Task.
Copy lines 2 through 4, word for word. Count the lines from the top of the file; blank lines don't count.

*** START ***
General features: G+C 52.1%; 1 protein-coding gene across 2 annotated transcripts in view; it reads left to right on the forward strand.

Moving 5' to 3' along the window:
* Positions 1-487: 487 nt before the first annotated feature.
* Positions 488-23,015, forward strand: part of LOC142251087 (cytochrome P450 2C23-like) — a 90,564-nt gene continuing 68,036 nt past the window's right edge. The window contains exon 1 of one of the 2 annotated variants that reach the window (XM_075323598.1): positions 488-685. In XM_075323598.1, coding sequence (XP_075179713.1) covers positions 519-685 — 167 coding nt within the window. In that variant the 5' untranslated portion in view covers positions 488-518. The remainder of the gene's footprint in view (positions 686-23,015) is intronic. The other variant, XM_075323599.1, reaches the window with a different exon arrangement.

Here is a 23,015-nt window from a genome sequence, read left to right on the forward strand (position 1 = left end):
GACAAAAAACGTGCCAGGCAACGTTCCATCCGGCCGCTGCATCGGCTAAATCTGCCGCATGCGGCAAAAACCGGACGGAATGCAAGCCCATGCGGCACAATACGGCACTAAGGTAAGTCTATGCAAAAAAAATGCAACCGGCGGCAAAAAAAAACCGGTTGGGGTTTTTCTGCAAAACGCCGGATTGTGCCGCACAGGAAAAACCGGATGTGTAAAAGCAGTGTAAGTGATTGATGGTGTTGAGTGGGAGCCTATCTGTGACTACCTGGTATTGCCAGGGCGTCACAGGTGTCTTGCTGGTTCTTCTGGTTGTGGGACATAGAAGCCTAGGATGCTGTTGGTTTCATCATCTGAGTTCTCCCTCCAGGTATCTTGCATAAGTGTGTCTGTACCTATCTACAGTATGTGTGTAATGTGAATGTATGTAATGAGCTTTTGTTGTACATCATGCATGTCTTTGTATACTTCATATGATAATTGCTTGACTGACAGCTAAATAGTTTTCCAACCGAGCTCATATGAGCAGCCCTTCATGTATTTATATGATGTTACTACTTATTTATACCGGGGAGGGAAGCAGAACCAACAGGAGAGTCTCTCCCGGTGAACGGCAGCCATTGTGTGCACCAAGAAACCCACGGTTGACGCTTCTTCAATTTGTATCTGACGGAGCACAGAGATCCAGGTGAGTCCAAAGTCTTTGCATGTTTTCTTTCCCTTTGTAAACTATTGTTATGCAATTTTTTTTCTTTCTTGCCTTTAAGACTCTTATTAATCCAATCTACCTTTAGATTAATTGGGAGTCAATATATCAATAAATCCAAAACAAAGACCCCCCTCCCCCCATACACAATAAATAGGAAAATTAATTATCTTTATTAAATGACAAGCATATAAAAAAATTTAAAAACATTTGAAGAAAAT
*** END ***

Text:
Moving 5' to 3' along the window:
* Positions 1-487: 487 nt before the first annotated feature.
* Positions 488-23,015, forward strand: part of LOC142251087 (cytochrome P450 2C23-like) — a 90,564-nt gene continuing 68,036 nt past the window's right edge. The window contains exon 1 of one of the 2 annotated variants that reach the window (XM_075323598.1): positions 488-685. In XM_075323598.1, coding sequence (XP_075179713.1) covers positions 519-685 — 167 coding nt within the window. In that variant the 5' untranslated portion in view covers positions 488-518. The remainder of the gene's footprint in view (positions 686-23,015) is intronic. The other variant, XM_075323599.1, reaches the window with a different exon arrangement.